Featured Research

from universities, journals, and other organizations


Featured Videos

from AP, Reuters, AFP, and other news services

3D Map of Antarctic Sea Ice to Shed Light on Climate Change

3D Map of Antarctic Sea Ice to Shed Light on Climate Change

Reuters - Innovations Video Online (Nov. 24, 2014) — A multinational group of scientists have released the first ever detailed, high-resolution 3-D maps of Antarctic sea ice. Using an underwater robot equipped with sonar, the researchers mapped the underside of a massive area of sea ice to gauge the impact of climate change. Ben Gruber reports. Video provided by Reuters
Powered by NewsLook.com
Car Park Solution for Flexible Green Energy

Car Park Solution for Flexible Green Energy

Reuters - Innovations Video Online (Nov. 24, 2014) — A British solar power start-up says that by covering millions of existing car park spaces around the UK with flexible solar panels, the country's power problems could be solved. Suzannah Butcher reports. Video provided by Reuters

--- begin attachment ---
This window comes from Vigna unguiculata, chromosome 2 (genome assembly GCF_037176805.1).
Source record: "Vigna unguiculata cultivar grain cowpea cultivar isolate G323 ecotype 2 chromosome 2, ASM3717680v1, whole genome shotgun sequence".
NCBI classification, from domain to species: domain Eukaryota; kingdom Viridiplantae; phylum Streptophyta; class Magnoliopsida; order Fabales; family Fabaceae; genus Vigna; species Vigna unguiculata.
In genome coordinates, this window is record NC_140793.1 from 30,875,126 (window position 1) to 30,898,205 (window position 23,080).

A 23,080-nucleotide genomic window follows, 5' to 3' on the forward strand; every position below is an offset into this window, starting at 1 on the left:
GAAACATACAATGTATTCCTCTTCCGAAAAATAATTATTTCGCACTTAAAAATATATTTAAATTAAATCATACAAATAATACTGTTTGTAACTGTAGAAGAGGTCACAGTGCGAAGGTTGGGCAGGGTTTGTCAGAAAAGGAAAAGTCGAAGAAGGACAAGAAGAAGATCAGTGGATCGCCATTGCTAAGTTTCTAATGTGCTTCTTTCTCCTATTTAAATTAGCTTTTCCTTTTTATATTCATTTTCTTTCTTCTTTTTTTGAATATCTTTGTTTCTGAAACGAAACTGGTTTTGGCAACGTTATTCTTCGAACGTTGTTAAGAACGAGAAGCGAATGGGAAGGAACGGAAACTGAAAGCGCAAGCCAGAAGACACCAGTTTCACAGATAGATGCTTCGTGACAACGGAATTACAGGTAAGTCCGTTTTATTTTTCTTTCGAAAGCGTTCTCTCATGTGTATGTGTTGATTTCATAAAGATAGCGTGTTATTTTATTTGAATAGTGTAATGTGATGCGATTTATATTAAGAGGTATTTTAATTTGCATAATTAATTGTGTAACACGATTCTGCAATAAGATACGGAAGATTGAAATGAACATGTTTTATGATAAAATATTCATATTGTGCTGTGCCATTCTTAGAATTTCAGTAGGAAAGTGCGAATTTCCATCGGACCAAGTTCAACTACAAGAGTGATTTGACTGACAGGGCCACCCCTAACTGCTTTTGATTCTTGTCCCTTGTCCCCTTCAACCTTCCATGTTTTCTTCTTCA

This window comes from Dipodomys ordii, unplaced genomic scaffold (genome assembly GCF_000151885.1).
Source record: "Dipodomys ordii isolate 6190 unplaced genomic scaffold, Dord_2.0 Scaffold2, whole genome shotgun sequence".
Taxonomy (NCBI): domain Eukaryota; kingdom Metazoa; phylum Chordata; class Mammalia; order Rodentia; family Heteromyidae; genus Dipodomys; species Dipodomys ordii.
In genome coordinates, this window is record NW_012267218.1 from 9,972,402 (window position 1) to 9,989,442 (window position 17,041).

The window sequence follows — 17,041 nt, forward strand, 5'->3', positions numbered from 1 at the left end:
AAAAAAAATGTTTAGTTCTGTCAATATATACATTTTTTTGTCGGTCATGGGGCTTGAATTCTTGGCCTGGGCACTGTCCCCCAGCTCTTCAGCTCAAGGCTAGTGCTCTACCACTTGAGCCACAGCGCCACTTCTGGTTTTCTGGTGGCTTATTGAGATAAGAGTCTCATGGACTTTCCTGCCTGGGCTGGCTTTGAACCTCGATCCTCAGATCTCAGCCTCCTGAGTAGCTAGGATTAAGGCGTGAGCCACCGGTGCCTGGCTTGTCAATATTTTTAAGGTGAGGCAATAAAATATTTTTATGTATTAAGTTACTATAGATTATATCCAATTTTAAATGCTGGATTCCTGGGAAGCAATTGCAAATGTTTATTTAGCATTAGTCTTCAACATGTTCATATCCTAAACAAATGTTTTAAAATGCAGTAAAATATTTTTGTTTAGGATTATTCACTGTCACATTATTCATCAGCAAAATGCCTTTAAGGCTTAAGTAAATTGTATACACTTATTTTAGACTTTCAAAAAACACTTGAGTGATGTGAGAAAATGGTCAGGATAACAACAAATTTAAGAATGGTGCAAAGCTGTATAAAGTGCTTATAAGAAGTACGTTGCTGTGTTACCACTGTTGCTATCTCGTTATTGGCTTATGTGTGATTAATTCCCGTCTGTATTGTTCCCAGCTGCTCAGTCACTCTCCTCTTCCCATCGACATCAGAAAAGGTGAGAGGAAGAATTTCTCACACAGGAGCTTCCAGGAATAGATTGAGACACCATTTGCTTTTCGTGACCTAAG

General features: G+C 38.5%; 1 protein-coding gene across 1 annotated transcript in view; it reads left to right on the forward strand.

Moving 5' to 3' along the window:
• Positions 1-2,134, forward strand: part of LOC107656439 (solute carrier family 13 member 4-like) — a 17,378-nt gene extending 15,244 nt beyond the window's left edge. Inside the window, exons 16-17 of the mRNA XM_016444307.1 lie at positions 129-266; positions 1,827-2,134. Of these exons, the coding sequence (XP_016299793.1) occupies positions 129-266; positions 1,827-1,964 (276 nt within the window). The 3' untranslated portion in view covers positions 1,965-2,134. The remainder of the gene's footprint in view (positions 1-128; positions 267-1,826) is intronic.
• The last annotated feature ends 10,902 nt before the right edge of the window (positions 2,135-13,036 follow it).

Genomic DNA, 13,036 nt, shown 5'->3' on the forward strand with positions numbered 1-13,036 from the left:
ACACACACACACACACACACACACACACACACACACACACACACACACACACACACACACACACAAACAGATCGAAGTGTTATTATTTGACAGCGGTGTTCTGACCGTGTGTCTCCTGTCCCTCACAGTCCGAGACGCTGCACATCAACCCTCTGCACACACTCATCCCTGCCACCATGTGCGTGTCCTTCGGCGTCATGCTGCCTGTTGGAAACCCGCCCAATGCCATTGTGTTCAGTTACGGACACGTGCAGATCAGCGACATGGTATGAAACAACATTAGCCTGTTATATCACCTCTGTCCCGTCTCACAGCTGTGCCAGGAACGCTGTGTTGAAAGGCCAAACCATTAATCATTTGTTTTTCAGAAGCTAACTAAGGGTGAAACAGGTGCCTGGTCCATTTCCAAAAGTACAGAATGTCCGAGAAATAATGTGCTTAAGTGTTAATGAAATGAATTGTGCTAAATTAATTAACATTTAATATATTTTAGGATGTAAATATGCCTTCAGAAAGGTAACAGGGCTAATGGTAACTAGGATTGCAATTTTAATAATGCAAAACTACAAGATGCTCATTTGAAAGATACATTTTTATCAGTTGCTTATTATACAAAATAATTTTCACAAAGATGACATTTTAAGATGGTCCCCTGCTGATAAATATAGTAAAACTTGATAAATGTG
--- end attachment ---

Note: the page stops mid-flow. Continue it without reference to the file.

Powered by NewsLook.com
Deadly Japanese Pufferfish Discovered in Crimean Waters

Deadly Japanese Pufferfish Discovered in Crimean Waters

Reuters - Light News Video Online (Nov. 24, 2014) — The capture of deadly Japanese pufferfish in the waters of Crimea is causing concern for fishermen and scientists alike. Sharon Reich reports. Video provided by Reuters
Powered by NewsLook.com